Jack has died. His lawyer is standing before the family and reads out Jack’s Last Will and Testament.
“To my dear wife Esther, I leave the house, 50 acres of land, and 1 million dollars.
To my son Barry, I leave my Big Lexus and the Jaguar.
To my daughter Suzy, I leave my yacht and $250,000.
And to my brother-in-law Jeff, who always insisted that health is better than wealth, I leave my sun lamp.”
Perhaps one of the most melancholy tasks to do in life than preparing last wills and testaments. You know, that little piece of paper that states who you want to leave what to when you die?
Making decisions about what happens to everything you’ve worked so hard to acquire upon your death can be both easy and difficult.
It was easy for me to decide to leave everything to my wife if I should pass on before she does – that’s pretty typical for any married couple.
But with no children currently or in our future, you have to leave it to someone, and that’s where it becomes more challenging – for me at least.
This process has sadly reminded me of something I probably think about more than I’d like to admit – my estrangement from my family.
Oftentimes it’s a reality which leaves me feeling empty and alone. Now having to choose how I’d like my worldly possessions to be divided after my demise is causing me great anxiety and unforeseen sadness.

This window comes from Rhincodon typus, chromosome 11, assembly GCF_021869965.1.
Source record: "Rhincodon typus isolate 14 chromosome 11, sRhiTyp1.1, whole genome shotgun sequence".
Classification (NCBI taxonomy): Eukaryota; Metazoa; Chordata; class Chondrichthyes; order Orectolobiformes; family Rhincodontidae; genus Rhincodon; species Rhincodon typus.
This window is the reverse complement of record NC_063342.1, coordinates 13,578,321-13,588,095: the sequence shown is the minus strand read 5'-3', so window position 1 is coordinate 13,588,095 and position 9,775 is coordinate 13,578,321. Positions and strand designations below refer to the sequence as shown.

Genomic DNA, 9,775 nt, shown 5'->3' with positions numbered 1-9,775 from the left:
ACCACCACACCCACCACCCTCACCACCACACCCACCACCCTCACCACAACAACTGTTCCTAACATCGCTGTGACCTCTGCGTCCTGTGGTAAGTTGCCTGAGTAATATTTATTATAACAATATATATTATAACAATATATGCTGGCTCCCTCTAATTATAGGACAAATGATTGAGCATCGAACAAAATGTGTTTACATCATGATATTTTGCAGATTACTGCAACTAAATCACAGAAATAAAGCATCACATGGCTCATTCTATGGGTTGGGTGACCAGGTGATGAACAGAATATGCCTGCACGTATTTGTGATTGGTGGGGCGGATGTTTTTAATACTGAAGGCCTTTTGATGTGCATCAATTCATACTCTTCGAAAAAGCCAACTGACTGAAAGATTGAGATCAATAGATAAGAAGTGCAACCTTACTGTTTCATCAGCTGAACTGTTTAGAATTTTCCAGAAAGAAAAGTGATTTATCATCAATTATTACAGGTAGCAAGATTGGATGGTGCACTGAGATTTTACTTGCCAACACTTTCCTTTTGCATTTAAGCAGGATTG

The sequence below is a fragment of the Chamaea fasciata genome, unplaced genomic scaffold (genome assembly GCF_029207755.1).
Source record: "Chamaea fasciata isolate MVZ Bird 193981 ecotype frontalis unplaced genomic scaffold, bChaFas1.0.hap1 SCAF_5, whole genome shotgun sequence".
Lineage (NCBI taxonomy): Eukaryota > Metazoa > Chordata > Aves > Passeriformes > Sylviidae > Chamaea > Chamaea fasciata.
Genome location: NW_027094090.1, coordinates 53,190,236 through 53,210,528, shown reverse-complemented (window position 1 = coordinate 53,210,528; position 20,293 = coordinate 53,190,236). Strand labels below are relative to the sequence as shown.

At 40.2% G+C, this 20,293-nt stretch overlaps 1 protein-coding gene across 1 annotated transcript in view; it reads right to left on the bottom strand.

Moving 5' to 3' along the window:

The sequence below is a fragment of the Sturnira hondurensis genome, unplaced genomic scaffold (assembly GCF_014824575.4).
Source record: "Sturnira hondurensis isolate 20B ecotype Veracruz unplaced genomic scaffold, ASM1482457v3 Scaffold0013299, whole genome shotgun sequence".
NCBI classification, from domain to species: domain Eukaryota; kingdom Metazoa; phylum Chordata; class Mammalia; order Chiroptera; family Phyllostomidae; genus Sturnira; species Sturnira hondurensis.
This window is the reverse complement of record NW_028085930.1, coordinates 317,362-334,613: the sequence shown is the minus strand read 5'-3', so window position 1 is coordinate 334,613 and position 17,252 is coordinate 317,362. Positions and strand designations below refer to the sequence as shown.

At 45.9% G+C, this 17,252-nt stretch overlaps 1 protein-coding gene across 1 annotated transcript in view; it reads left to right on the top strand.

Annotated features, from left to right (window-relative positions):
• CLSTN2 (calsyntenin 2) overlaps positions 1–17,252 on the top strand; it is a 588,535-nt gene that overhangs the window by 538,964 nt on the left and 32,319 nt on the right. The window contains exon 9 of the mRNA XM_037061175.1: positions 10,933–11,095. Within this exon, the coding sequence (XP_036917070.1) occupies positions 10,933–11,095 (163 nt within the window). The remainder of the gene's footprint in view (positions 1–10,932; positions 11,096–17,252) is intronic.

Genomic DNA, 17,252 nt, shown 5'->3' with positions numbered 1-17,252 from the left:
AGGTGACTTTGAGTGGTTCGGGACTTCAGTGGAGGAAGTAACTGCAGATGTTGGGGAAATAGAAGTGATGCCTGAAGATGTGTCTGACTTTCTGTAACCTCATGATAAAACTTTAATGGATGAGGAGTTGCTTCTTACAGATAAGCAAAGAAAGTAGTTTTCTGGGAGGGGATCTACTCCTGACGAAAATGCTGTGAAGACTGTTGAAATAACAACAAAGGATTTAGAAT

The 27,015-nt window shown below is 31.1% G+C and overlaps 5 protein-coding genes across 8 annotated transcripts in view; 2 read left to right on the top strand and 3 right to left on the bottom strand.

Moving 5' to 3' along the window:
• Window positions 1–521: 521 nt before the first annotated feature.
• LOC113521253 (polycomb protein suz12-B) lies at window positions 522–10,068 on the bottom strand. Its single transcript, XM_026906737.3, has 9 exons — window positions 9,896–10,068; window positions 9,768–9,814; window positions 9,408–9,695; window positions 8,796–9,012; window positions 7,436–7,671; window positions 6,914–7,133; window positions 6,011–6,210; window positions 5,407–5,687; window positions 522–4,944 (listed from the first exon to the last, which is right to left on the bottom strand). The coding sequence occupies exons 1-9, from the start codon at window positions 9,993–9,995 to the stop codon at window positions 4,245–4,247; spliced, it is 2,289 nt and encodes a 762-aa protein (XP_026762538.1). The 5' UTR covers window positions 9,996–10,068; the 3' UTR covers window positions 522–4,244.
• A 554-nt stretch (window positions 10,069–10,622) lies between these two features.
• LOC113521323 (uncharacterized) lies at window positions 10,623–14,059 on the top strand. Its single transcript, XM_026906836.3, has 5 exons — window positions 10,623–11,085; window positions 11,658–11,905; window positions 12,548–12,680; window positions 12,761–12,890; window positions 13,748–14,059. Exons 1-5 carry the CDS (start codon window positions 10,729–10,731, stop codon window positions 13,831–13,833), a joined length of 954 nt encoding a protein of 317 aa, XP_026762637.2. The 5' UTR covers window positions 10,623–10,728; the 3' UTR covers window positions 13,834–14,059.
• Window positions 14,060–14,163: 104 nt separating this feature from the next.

While I understand that I’ll be dead, and whatever happens to my estate is utterly unimportant by then, it’s still a reminder of a wound that’s not impossible to mend, but highly unlikely to occur.
Questions begin to arise: do you leave an inheritance to people who no longer provide meaning to your life? Do you overlook the personal persecution you’ve endured to do what you feel is right in your heart?
I’m going to assume that being “dead” would be the bigger disappointment than how all my money will be dispersed. For all I know, I’ll have spent all my money and there won’t be a penny left for anyone! You just never know.
But no matter how you look at it, last wills and testaments make you think about an unpleasant subject and the people who are no longer in our lives.
In the end, what we all should be focused on each and every day is what are we leaving the people who are a part of our lives right now – not when we’re dead.